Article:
BETHEL (AP) -- Myron Naneng had a gut feeling the Grant Aviation Navajo airplane was going to hit turbulence from the Northern Air Cargo jet that had just landed on the Bethel airstrip.
As the plane dipped to the right at a 95-degree angle toward the hangars, the other six passengers on board screamed. Naneng knew his instincts were right.
At the same time, Naneng's nephew, Joe Joe Prince, looked up from the plane he was loading on the side of the runway. The Grant plane was coming in, close to the ground, seemingly headed toward him.
''I pretty much just started running,'' Prince said. ''I didn't know which way to run. My survival instinct kicked in and just told me to run.''
In the March 22 incident, the Grant pilot compensated by angling the plane to the left and the plane touched down safely. The people on board, and those on the ground, began to breathe easier.
''If he would have panicked, we wouldn't have been around to tell the story,'' Naneng said.
''The pilot did a real good job getting control of it again,'' Prince said. ''He saved everybody on the plane.''
The passengers, who had begun their journey in Hooper Bay, were shaken as they filed into the station. The incident and an earlier mishap have raised concerns about safety procedures.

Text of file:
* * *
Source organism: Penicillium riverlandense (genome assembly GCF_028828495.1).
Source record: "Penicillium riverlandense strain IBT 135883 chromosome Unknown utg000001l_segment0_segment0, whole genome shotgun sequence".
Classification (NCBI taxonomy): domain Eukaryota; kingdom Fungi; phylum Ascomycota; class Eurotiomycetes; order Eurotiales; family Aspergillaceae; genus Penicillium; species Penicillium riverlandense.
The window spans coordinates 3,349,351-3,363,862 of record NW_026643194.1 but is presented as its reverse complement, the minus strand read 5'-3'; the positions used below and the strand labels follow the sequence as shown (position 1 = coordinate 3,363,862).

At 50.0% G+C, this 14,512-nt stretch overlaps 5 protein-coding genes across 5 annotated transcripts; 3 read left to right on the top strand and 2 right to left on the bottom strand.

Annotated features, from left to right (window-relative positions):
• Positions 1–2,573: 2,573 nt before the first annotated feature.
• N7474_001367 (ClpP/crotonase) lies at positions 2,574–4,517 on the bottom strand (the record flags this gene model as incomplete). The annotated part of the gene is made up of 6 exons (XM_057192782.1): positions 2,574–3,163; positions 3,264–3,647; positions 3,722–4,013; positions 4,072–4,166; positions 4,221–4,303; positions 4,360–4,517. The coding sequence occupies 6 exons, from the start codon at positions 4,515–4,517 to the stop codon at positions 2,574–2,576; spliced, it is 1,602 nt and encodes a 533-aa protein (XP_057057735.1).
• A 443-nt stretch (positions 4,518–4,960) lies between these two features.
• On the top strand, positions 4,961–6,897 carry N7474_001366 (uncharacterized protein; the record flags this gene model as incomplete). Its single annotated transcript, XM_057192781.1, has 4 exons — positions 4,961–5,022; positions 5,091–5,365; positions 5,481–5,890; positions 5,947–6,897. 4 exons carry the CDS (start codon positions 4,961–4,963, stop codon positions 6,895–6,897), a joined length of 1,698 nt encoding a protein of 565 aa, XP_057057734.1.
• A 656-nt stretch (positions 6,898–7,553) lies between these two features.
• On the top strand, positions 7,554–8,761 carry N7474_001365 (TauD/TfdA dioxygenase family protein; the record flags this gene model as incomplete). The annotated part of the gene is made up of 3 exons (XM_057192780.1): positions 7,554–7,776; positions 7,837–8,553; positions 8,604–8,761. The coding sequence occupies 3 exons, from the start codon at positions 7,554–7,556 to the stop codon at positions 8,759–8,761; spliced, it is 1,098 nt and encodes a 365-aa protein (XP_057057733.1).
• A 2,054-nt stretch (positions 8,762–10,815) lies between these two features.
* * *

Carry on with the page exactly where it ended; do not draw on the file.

''I'm not a pilot, but I have flown on helicopters and all different kinds of airplanes,'' Naneng said. ''I know you should give quite a bit of distance and clearance with a jet like that, especially with a slight breeze. It takes a bit of time for the jet wake to dissipate.''
This is not the first time such an incident has been reported at the Bethel Airport.
Another Grant plane landed in the wake of turbulence from an Alaska Airlines jet March 8. In a letter published March 21 in The Tundra Drums, Mike Ripke of Napaskiak said his wife and children were passengers on the single-engine plane involved in the mishap.
''My wife told me that it felt as if the turbulence from the jet plume had caused the Grant plane to complete a 360-degree barrel roll two or three times,'' Rikpke wrote. The pilot gained control of the plane and landed safely, he said in the letter.
''My concern is with the procedure for directing incoming and outgoing planes at the Bethel airport,'' Ripke wrote. ''What if different conditions occur in the same kind of scenario I described between the landing Grant airplane and the departing Alaska Airlines jet? The pilots and passengers may not be so lucky the next time.''
Representatives of Grant Aviation acknowledged both incidents occurred.
''In the 10 years I've been working out there nothing like that has ever happened to one of our planes before,'' said Bruce McGlasson, president of Grant. ''Then in one month, it happened twice. It kind of gets your attention.''
Pilots radio the Federal Aviation Administration control tower for clearance when they are about 10 miles out before landing. There are different procedures for each type of airplane. A 727 jet should be completely off the runway before a Navajo is given clearance to land, according to Dave Michalko, manager of the tower in Bethel.
McGlasson said the control tower gave the pilot clearance to land. ''We would never land without clearance,'' he said.
Michalko acknowledged that the March 22 incident occurred, but he declined to comment, citing FAA policy. Representatives of the FAA headquarters in Tennessee also declined comment.
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